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Former Detroit NAACP branch director addresses racial misconceptions

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Former executive director of the Detroit chapter of the NAACP Heaster Wheeler told students to confront racism head-on during the third installment of the 90 Minutes Series Wednesday night.

Wheeler, who has fought for civil rights in Detroit throughout his life, said that the key to improving what he called an “epidemic in America” is open conversation from all sides. He advised all college students to get the best education possible and focus on improving the community.

“There are some easy solutions here. A lot of them start with respect, a lot of them start with training, a lot of them start with basic awareness and knowledge of the facts,” Wheeler said.

Ultimately, Wheeler said if people cannot listen to each other, they cannot learn. Even though ideological differences may arise, he said these are valuable opportunities to strengthen arguments and reasoning.

“We have the right to disagree, but I think sometimes we’re petty in our differences. I don’t think it’s okay to hurt people you disagree with,” Wheeler said. “There’s too much disparity in too many different communities to say that the American Dream works for everyone. That’s the big ideal on which we built this country and the fact is, the things that connect us are far greater than the things that divide us. If we don’t find a way to embrace and celebrate our diversity, shame on us.”

The Black Lives Matter movement has sprung up in response to many current racial issues, specifically police brutality against black people. In response to criticism of the lack of organization in the BLM movement, Wheeler said the movement is unique because it started online with just a hashtag.

“It really reflects a consciousness, a spirit, a moment in American history,” Wheeler said. “It’s a statement that reaffirms that we’re all Americans.”

He named the racialization of poverty as another main issue in race relations today. Even though there are far more white people than black people in poverty, Wheeler said most white poverty is hidden, and it is painted as a black problem.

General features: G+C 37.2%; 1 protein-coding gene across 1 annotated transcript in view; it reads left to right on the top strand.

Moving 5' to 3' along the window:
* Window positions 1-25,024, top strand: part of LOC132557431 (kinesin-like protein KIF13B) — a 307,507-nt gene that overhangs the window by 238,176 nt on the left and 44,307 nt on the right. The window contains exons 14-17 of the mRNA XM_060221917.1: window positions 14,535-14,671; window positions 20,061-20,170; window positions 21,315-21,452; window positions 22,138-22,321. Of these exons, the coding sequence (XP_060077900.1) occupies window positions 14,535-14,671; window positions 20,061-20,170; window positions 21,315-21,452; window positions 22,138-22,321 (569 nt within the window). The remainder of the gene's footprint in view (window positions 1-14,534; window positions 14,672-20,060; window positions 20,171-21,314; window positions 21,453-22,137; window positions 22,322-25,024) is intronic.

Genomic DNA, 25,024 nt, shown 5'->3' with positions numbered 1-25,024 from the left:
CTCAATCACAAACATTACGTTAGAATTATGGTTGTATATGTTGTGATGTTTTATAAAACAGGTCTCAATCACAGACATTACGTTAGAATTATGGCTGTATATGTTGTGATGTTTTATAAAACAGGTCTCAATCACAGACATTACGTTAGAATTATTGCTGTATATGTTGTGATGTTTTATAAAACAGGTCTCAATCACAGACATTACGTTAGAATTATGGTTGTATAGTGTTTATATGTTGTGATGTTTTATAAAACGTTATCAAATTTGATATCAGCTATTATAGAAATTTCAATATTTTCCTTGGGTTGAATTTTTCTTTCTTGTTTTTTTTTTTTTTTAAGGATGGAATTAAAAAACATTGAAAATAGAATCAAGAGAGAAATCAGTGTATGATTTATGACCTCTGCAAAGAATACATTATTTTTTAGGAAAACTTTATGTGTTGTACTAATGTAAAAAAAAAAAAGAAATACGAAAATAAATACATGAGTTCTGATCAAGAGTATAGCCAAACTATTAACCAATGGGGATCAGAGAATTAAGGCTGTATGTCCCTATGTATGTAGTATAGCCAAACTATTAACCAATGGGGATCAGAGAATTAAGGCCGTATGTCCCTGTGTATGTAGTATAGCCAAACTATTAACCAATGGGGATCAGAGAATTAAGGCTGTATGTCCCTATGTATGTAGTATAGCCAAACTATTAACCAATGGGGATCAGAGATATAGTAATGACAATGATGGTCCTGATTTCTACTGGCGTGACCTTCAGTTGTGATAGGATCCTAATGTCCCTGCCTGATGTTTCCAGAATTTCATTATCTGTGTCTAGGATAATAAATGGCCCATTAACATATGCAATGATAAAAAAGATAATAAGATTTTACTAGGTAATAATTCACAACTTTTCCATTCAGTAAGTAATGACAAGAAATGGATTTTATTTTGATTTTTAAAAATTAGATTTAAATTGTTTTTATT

“We allow other people to perpetuate some foolish and false divide. So we have some race challenges, but more importantly we’ve got a bunch of good people who are committed to working through that,” Wheeler said.

The popular “All Lives Matter” slogan that is often used to oppose BLM does not address the real concern, according to Wheeler. He used the analogy of his house catching on fire, and firefighters refusing to acknowledge the specific problem.

“If my house is on fire, the correct answer is not ‘all houses matter,’” Wheeler said.

Wheeler also addressed the belief that the high amount of black-on-black crime detracts from the prevalence of police brutality, saying other races have equal rates of intraracial violence.

“That isn’t the issue as it relates to police on black crime,” Wheeler said. “In this political moment, there are a whole bunch of issues we’re not talking about. At the end of the day, most people want the same things.”

Wheeler was interviewed by Joe Cooke, a junior journalism major. Cooke said that he thought Wheeler’s insights about the election were especially relevant for students.

“The fact that we don’t talk about racism doesn’t mean that racism doesn’t exist,” Wheeler said. “You’re not going to solve the race divide unless we’re all at the conversation. Conversation without action leads to frustration.”

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